The Importance of Education and Training
Cultivating a crew who will act both as the spear and as the shield is essential because they are the pride of the submarine force and the ‘invisible power’ of the navy. Therefore, education and training aimed to make every Submariner an expert in submarines has always been a top priority. A Submariner undertakes six months basic submarine education and training and six months onboard training in order to gain submarine qualification.

ROK Navy Submariners on Control Training

By applying its accumulated knowledge on Type 209-class submarines, the Submarine Flotilla has become the only country in the world that has a complete Type 209-class submarine tactical and control training facilities. This is an impressive advancement if we look back to the days when we relied on foreign navies to train submarine recruits.

Moreover, the ROK Navy is now capable of providing submarine training and education for other navies. In 2011, a submarine crew of the Indonesian Navy completed the basic submarine course at the Education & Training Squadron. As a country that received support from advanced submarine-operating countries, it is a duty and a mission for Korea to do the same for navies that need our support.

The Way Ahead
For the past 20 years, the ROK Navy submarine force has developed with the support of friendly forces and the application of Korean effort and creativity. The Submarine Flotilla’s future focus can be described as the pursuit of the following:

(1) The ROK Navy submarine force takes on new challenges to maintain peace and stability in Northeast Asia. The upgrade of the flotilla to a submarine force command in 2015 will be a robust kick-off for this effort. With the introduction of mid-sized submarines, the ROK Navy will gain enhanced capabilities that will surely benefit interoperability among friendly forces in the region.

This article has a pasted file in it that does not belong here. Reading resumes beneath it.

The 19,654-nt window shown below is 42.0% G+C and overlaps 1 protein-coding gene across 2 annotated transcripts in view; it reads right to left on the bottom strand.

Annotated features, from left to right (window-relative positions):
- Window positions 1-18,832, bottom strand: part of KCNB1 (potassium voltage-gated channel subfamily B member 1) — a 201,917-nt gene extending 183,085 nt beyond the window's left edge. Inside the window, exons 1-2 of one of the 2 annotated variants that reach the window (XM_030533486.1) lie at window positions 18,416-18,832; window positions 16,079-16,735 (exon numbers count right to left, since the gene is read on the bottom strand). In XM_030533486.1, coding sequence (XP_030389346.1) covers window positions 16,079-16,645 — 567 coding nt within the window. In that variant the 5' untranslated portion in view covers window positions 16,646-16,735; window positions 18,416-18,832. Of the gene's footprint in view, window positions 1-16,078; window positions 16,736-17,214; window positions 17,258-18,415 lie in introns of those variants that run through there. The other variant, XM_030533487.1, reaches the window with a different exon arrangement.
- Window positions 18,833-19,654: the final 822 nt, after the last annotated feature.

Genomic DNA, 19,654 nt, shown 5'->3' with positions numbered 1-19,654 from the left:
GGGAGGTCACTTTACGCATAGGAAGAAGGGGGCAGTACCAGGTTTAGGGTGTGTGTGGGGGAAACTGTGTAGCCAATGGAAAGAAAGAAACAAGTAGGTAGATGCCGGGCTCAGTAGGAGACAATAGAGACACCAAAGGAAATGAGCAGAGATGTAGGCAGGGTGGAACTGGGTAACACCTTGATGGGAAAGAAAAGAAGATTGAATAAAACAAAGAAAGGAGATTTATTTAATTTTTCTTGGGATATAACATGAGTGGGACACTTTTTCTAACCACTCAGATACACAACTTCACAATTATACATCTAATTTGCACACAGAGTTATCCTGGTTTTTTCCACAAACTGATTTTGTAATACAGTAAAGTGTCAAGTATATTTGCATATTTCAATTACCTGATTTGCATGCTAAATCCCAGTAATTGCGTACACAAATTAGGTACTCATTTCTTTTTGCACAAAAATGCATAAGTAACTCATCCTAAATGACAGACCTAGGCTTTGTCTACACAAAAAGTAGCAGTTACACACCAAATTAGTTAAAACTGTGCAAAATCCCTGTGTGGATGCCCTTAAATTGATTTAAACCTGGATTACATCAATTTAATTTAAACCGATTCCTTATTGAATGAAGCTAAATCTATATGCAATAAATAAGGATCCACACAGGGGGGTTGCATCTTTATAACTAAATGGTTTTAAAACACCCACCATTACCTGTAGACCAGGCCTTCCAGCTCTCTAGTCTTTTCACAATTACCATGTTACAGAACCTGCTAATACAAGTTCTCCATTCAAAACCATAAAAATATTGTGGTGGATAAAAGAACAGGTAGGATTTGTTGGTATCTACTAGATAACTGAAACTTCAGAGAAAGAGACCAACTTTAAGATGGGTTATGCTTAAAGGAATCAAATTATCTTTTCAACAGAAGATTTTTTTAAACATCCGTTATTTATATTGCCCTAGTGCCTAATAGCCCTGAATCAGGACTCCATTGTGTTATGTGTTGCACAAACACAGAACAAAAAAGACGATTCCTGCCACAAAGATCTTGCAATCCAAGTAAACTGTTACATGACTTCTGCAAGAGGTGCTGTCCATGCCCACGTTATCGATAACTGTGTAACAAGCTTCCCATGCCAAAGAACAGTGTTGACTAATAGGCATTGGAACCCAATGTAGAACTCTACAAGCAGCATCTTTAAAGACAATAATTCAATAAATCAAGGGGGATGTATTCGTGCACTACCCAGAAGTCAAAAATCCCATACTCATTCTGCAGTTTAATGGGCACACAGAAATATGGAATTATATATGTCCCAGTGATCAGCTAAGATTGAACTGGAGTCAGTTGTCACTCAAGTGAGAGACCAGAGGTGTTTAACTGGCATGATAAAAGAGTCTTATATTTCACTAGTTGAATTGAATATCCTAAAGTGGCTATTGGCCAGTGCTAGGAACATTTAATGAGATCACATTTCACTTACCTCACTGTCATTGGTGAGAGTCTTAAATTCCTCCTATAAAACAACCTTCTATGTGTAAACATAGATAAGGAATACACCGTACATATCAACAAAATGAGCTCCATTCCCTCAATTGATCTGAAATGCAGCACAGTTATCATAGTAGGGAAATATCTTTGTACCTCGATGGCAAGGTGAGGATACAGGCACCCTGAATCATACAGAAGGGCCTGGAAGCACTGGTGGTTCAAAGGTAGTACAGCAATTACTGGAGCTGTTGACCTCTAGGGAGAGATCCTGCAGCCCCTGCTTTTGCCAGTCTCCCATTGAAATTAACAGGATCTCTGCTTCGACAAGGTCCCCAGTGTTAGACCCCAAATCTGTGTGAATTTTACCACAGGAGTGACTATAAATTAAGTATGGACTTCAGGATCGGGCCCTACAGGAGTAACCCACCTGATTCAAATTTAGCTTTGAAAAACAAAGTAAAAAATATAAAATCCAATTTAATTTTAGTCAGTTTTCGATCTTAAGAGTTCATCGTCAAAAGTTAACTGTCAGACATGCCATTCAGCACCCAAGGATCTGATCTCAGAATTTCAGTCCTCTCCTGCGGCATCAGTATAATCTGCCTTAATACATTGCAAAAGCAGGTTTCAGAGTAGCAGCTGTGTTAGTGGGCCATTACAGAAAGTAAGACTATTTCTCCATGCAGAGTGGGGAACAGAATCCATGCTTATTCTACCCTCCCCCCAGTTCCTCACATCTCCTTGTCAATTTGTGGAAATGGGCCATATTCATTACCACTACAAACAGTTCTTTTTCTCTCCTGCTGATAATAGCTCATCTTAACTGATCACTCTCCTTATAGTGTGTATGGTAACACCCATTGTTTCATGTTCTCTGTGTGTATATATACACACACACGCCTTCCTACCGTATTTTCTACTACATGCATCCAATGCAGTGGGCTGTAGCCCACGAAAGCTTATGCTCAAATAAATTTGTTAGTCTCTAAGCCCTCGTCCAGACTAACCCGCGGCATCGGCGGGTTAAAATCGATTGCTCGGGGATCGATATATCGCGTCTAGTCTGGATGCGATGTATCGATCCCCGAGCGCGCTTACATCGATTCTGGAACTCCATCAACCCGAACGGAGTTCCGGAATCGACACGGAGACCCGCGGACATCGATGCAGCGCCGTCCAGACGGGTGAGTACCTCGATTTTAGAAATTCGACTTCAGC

(2) It is committed to regional cooperation in rescuing distressed submarines and continues to develop the cooperative system for submarine rescue among allied forces in the region. Korea had the honor of hosting the 12th Asia Pacific Submarine Conference in September 2012, a discussion forum that included international experts in submarine safety, escape, and rescue.

(3) The ROK Submarine Flotilla will continue to strengthen ties and cooperation with friendly countries in the region, supporting friendly navies that ask for the provision of submarine education and training at our Type 209-class submarine training facilities. We also look forward to supporting our allies with education and training on the flotilla’s Type 214-class submarine training facilities, which are pending completion.

In 2011, the ROK Submarine Flotilla celebrated ROKS Chang Bogo’s impressive record of navigating 200,000 miles accident-free. The flotilla slogan ‘Dream, Challenge and Creation’ has been the engine of such progress and will act as the guideline for the future too. The Submarine Flotilla will continue its dedication to the peace and prosperity of Korea and its commitment to creating a new chapter in the history of submarines.